WoW: Out of the world in Nelson

WoW: Out of the world in Nelson

(caption for the above picture: The twin-wonder of Nelson: World of WearableArt and Classic Cars Museum)

Since 2001, visitors from around the globe have been treated to the "twin-wonders" of Nelson in the form of the World of WearableArt and Classic Cars Museum. Displaying one of Australasia's largest private collections of vintage cars, visitors are also treated to over 70 World of WearableArt garments.

"The entire exhibition is changed in April and November each year. The spectacular and highly-theatrical WOW performances, held in Wellington every spring, started right here in Nelson in 1987 with a single evening show in a country cottage. Hundreds of entries arrive at WOW® in Nelson every autumn, in time for the show selection process. Designers create their garments for categories ranging from wearable art for children, to breath-taking Avant Garde and Open Section garments; wearable art inspired by flora, fauna and the cultures of the South Pacific, to garments aiming for recognition in Creative Excellence, Costume and Film,  Man Unleashed and the Bizarre Bra™ categories," says the Museum's website.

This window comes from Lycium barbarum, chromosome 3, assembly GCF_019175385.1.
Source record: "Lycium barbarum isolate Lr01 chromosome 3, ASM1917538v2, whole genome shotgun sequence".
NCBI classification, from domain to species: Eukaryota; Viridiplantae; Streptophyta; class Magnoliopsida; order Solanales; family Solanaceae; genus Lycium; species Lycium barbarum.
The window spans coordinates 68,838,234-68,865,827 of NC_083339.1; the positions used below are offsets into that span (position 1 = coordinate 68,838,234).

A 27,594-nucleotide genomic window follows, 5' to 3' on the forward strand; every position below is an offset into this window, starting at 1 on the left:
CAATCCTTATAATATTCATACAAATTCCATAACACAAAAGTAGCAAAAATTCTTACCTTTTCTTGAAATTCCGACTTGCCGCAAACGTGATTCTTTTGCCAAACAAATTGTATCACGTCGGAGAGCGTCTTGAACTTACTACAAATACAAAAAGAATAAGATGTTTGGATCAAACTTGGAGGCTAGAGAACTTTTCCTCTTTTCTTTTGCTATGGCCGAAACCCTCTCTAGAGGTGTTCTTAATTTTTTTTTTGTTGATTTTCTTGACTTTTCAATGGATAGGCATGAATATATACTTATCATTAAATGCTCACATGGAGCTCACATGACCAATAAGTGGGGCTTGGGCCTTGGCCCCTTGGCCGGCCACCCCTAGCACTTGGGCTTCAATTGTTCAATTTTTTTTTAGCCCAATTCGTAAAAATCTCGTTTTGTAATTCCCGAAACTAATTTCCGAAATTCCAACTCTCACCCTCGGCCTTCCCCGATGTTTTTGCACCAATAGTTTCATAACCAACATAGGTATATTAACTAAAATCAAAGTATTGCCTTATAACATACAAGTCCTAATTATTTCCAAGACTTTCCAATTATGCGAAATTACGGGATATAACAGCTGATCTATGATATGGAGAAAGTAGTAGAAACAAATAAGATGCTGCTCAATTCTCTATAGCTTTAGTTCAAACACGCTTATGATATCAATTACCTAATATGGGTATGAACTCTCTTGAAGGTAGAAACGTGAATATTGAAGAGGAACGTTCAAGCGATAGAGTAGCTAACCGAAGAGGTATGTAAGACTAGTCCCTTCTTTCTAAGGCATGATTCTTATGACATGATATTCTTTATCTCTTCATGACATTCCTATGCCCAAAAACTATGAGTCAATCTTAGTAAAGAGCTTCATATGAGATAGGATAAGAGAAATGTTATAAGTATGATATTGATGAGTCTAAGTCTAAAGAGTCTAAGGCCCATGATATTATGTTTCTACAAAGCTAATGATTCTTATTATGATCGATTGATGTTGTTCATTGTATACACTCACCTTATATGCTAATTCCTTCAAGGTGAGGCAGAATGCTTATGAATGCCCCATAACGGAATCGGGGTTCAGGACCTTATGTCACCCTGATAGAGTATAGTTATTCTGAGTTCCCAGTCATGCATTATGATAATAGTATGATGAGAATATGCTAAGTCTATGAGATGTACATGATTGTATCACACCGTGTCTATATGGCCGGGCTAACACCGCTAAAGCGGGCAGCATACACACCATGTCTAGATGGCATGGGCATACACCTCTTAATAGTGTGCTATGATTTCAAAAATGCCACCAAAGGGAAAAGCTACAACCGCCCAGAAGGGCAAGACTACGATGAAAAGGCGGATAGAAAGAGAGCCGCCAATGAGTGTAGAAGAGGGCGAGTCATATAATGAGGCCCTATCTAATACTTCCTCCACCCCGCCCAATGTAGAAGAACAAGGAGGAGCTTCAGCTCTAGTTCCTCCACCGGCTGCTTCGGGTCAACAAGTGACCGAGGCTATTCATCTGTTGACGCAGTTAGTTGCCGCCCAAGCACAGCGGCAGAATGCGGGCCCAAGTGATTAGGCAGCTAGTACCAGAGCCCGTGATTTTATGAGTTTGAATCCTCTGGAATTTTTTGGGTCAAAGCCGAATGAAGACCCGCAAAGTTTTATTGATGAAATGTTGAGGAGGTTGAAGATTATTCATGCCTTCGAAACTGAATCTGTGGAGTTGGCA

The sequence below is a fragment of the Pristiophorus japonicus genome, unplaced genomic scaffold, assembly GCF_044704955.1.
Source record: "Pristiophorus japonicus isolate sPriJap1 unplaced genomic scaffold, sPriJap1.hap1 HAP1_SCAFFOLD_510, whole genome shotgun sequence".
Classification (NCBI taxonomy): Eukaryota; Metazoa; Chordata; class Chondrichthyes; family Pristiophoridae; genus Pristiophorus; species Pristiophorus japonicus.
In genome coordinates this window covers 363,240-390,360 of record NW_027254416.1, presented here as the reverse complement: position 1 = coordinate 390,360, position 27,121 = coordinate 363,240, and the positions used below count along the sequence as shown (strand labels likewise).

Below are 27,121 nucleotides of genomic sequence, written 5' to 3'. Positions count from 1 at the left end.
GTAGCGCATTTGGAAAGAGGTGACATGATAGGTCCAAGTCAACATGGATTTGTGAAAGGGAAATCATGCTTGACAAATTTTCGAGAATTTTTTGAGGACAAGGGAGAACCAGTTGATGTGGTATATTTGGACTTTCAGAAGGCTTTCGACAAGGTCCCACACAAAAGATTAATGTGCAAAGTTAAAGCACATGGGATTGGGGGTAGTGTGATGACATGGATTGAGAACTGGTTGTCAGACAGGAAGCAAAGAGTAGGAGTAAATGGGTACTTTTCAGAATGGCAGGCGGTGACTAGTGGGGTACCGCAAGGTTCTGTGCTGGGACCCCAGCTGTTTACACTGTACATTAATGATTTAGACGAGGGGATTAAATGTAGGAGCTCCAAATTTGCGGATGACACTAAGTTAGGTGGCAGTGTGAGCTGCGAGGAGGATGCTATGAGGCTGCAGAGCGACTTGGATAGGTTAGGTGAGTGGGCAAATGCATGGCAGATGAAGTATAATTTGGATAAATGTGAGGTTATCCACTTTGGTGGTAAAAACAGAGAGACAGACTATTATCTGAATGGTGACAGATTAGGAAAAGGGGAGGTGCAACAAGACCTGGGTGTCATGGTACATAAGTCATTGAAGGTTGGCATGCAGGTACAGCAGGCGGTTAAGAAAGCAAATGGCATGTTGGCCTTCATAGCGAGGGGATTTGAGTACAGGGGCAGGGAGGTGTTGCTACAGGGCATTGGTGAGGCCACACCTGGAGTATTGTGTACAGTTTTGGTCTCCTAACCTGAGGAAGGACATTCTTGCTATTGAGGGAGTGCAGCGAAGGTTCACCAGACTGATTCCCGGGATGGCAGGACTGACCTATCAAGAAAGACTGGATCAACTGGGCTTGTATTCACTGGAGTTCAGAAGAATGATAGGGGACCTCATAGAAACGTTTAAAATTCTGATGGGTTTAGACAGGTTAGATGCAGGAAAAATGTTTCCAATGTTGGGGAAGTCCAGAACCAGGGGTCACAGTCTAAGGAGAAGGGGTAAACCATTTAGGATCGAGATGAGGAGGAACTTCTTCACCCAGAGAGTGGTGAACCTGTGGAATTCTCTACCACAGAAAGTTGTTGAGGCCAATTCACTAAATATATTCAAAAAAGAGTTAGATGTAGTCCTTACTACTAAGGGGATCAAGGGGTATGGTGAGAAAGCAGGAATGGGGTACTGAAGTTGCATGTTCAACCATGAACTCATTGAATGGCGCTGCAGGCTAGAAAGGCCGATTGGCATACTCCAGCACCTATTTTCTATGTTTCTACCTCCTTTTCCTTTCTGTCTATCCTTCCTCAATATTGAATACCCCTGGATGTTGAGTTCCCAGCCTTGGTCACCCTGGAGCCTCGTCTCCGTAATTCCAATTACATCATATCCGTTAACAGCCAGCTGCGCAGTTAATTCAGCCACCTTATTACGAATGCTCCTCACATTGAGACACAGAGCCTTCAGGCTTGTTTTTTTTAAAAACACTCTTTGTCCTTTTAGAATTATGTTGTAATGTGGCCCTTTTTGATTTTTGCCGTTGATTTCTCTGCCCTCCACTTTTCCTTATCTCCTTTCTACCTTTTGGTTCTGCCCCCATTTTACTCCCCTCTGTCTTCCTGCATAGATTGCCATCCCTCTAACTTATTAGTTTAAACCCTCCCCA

A previous year's award winning WearableArt garment on display in the gallery

A previous year's award winning WearableArt garment on display in the gallery

 Ford Model T on display in the museum. First produced in 1908, it was the car which 'put America on wheels', as it was the first car to be built on a moving assembly line.

Ford Model T on display in the museum. First produced in 1908, it was the car which 'put America on wheels', as it was the first car to be built on a moving assembly line.


Click on the image to enlarge it and read the printed version of the story

Heritage: Relive 1900s at the Ferrymead Heritage Park

Heritage: Relive 1900s at the Ferrymead Heritage Park

Your corner: I have contributed to translating the Treaty of Waitangi into Malay language - Dr Buvanis Karuppiah

Your corner: I have contributed to translating the Treaty of Waitangi into Malay language - Dr Buvanis Karuppiah